Mixing code in different languages (was: Firefox and Moonlight (Mono) "Free Software" Status?)
On Sat, Jun 07, 2008 at 02:21:23PM -0400, Colin Walters wrote:
> > lack of dynamic
> > method invocation,
> What does that mean?
JSR 292 (http://jcp.org/en/jsr/detail?id=292) and the invokedynamic
bytecode. If I understand it correctly, it lets you call a method
where you don't know the method type until late at runtime.
> Where are you getting this list from?
Actually from Xavier Clerc, the extraordinarily talented author of
ocamljava, and from looking at the codegen in ocamljava.
> > duck typing, multiple inheritence, 64 bit ints, immediate objects, and a
> > bunch of other stuff.
> It's not clear to me those are fundamental tradeoffs vs just not implemented
> for some reason - e.g. what would blocking using "long" for 64 bit ints?
OK, so that bit didn't come out right. Ocamljava implements OCaml as
if it was running on a 32 bit processor. I admit I'm not entirely
sure why this is, but it creates some annoying limitations (string
length is limited to 16 MB in particular, which sucks). Of course
there is an int64 type.
> Anyways, the point I wanted to refute is this:
> > > Free software dropped the ball
> > > on this (Parrot), and Mono/.Net is the only widely available
> > > implementation of this idea.
> And I believe that's been done.
Actually I think I stand by my original statement all the more. Free
software _doesn't_ offer an alternative. OK, it's possible to run
some mixed languages on the JVM. But it's not practical -- you can't
practically write a Jython library called by an OCamljava main program
[substitute your favorite languages here as appropriate]. Mono/.Net
_is_ the only widely available practical implementation
On a more constructive note though, what would it take? I think your
comment here was very insightful:
> There is largely never going to be a clean automatic way to do
> cross-nonnative language calls. Here by nonnative I mean languages which
> were designed to run on a custom runtime (not JVM/.NET). For example,
> Python strings are immutable, Ruby strings are mutable; if you were to pass
> a Python string into a Ruby function it couldn't act exactly like a Ruby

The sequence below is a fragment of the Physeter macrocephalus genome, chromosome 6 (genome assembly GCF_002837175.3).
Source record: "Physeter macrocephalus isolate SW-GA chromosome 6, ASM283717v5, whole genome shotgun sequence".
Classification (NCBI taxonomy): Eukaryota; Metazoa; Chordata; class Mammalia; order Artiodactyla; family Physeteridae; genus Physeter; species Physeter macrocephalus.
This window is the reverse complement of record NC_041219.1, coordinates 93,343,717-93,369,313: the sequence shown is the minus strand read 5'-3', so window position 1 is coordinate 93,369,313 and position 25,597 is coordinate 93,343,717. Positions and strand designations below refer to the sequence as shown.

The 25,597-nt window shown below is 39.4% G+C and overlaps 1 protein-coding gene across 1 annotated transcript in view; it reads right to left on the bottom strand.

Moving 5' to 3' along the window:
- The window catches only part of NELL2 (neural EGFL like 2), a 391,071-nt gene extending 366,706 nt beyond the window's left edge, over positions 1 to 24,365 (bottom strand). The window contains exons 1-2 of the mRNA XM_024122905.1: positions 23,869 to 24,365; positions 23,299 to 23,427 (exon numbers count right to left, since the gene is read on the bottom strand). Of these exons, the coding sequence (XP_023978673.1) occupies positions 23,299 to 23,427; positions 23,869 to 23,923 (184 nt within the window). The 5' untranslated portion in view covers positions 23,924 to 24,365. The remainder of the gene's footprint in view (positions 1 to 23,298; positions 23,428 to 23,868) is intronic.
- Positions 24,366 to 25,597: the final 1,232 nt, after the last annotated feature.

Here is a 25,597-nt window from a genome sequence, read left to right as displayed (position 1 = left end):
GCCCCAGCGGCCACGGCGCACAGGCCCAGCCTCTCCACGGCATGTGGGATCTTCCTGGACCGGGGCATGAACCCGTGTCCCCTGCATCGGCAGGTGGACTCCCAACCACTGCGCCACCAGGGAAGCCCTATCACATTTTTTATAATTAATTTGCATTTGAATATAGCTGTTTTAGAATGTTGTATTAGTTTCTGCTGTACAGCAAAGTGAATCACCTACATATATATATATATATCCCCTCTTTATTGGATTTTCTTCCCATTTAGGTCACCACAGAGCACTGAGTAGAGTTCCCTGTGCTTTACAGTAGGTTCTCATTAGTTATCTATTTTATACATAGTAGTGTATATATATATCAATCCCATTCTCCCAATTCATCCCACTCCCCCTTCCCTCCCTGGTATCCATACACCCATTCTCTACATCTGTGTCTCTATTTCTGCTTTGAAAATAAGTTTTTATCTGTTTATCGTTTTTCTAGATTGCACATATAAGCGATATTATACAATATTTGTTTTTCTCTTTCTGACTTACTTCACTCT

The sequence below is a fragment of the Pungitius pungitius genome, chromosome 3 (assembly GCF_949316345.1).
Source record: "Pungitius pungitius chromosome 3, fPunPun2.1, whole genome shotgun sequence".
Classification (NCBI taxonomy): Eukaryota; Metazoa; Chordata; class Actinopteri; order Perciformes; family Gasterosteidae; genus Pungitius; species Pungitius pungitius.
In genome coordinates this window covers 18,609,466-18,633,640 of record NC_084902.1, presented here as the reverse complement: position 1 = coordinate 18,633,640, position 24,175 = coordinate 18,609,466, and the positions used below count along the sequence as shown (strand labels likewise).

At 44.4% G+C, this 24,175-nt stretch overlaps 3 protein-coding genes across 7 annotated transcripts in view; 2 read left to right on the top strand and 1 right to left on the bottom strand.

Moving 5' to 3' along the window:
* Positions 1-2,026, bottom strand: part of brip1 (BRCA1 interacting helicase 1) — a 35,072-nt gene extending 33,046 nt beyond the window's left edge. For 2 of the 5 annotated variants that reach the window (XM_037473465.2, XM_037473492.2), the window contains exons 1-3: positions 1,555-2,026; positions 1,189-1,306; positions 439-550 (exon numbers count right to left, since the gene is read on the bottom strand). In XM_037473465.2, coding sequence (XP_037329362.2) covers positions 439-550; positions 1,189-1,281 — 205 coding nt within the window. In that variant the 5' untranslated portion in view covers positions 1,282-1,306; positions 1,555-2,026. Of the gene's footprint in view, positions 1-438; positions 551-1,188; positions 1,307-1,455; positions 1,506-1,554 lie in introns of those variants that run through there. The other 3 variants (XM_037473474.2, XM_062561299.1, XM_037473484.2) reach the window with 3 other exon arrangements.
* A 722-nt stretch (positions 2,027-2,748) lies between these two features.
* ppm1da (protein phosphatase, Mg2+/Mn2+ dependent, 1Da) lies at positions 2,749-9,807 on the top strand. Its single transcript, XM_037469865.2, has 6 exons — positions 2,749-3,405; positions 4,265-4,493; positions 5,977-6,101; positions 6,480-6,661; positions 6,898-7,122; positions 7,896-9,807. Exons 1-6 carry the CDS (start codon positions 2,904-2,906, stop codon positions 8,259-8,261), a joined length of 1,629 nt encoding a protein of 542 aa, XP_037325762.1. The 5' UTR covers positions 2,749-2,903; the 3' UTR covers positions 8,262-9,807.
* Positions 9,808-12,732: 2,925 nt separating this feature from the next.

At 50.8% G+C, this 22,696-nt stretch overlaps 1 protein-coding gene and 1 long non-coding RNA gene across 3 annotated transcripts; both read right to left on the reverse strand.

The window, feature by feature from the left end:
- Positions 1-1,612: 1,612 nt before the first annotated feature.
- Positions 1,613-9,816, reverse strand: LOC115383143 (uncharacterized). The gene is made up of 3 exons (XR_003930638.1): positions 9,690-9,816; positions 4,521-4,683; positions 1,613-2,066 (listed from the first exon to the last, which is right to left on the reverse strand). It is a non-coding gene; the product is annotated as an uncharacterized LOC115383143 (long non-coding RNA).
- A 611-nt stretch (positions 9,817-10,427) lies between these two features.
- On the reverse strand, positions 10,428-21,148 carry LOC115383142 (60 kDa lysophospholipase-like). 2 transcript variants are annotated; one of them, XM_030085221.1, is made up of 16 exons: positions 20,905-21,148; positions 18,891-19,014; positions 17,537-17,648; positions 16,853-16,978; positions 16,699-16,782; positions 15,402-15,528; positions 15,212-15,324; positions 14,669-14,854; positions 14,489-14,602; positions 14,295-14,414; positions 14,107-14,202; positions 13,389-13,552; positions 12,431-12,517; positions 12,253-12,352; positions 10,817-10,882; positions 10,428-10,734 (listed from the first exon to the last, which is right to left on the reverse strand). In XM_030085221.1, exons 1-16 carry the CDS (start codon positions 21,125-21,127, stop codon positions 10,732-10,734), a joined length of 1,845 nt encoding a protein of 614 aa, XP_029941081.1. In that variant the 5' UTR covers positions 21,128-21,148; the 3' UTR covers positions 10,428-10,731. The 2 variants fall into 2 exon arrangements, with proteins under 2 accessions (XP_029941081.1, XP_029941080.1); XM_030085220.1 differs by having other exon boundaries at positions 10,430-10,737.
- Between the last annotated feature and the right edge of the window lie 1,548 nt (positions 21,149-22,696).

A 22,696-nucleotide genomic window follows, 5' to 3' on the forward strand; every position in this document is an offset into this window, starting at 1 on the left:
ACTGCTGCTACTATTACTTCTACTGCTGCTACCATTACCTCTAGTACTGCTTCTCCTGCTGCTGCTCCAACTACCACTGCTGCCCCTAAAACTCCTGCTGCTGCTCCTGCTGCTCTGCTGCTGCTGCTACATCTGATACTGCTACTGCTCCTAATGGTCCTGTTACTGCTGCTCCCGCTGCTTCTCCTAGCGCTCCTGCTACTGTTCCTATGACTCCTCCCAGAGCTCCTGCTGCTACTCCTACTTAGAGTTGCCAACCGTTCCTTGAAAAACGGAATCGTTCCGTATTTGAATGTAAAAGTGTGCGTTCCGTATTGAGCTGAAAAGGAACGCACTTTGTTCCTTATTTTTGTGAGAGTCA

> string. The corner cases get even more bizarre once you start to look at
> more languages and more data types.
> The more compelling long-term direction behind the JVM and .NET is taking
> the *good* things from different languages (e.g. OCaml's type inference and
> pattern matching, Python's clean syntax, generators) and throwing out the
> bad stuff (non-Unicode strings, bizarre/broken class models) and creating
> new languages that are native to the runtime; Microsoft has done this to
> OCaml with F#, Groovy is a much nicer and more strongly integrated dynamic
> language than Python/Ruby, etc.
So what's the answer here? Do we:
- Have a big effort to root out prior art for every patent MSFT has
applied for in the past 17 years so we can prove Mono is
- Work on ironing out all the practical problems with the JVM, perhaps
_forking_ the JVM and adding our own bytecodes if Sun is slow or
- Kick some resources towards making an open source project like
Parrot work and then a huge amount more resources towards porting all
the languages to it?
- Define C as our "common runtime" and make language <-> C generators
for everything that work really well (basically what I did when I
This is a serious question. Certain groups of users I've talked to
like OCaml, but don't want to write whole programs in OCaml (or want
to use their existing libraries with it). Unfortunately for everyone
F# is being seen as a practical solution to their problem, which means
they're locked into a proprietary language on a proprietary operating
As a user of a minority language, I'm keenly aware of this problem and
I've been thinking hard about it for many years now. Perl4caml was my
initial answer to the problem (several years ago) that OCaml lacked
lots of libraries [use perl4caml == access all of CPAN]. Wish I had a
good answer to the general question though.
Richard Jones, Emerging Technologies, Red Hat http://et.redhat.com/~rjones
Read my OCaml programming blog: http://camltastic.blogspot.com/
Fedora now supports 59 OCaml packages (the OPEN alternative to F#)
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